Urban Taskforce | Policy Agenda

Fact sheet: Bearing the burden of levies

26 February 2011

Development levies are complex, opaque and are often set too high. They discourage investment in housing, lower the overall supply of housing and raise its price.

Ad-hoc levies are a particular problem. They require negotiation, add delays and discourage investment.

Many levies are nothing more than disguised betterment taxes.

Development levies need to be significantly reduced and made more transparent. Rationalising levies would encourage more efficient land use.

Who bears the burden?


Those that argue for levies are mistaken if they believe that developers bear the costs of new or increased developer charges.

Modern capital is very mobile. It flows to wherever it gets the best return. A local developer will not be able to secure equity capital for a local development if he/she cannot offer the rate of return that is available for investments of a similar risk profile in other states or countries. In order to ensure that a market rate of return is still achieved, a developer will either reduce the amount of money he or she pays for undeveloped land, or increase the price paid by the home buyer.


It is not often possible, in practice, to pay less for undeveloped land for several important reasons. Many developers have already acquired the land and factored in all the charges known about at the time of purchase in these cases it is too late to adjust the price paid to landowners for new or increased charges, yet the development cannot proceed unless the necessary rate of return can be earned. In some states there has been little stability in levy policy on and the policy framework remains uncertain and laden with risk today.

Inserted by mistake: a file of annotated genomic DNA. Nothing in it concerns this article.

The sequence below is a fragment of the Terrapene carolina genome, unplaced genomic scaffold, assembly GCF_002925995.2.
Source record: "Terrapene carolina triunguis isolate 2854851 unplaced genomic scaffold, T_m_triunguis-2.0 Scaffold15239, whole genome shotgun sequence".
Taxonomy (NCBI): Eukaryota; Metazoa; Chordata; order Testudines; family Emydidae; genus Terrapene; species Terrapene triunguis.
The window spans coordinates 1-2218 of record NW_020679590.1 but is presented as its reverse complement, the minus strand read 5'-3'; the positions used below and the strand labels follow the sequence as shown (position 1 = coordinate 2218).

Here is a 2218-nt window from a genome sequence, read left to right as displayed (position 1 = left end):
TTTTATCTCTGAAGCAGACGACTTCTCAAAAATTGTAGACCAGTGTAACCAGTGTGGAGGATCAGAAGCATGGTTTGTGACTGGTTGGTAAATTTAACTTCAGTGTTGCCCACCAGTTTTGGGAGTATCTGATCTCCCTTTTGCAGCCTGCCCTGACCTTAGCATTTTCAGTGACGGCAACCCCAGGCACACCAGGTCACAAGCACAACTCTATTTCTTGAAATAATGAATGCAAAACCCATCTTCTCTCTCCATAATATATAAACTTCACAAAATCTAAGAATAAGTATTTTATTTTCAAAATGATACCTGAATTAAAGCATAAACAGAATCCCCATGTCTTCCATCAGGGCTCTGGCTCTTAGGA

There is also a natural floor to land price, below which the owners of undeveloped land will not move. This floor does, in part, reflect the opportunity cost for other uses of the land such as rural lifestyle blocks (in greenfield) or low density housing (in brownfield). This is a major factor preventing the development of fragmented land parcels, say, on the edge of Sydney.


Even when development of land is the highest and best use in the long-term, in the short and medium term those expectations may not be realisable. When land holders are very patient, hold minimal debt and/or originally acquired the land at very low prices, they may be prepared to wait years or decades before they decide to sell their land. Our experience to date, is that such land owners have no difficulty in waiting for prices to rise to the level consistent with their expectations. Economic models eliminate the short and medium term, and simply look at the long term. This may ignore the fact that the long term could be a 20 year plus horizon. That kind of delay in development would carry enormous social and economic consequences.


In this debate, economic purists tend to overlook the disproportionate market power given to the landowners by planning laws. For this reason, landholders are often able to resist developers efforts to pass the cost of development charge onto them through a lower land acquisition cost. Land owners enjoy disproportionate market power because appropriately zoned land (both in greenfield and brownfield areas) tends to be drip fed by the planning system into the market.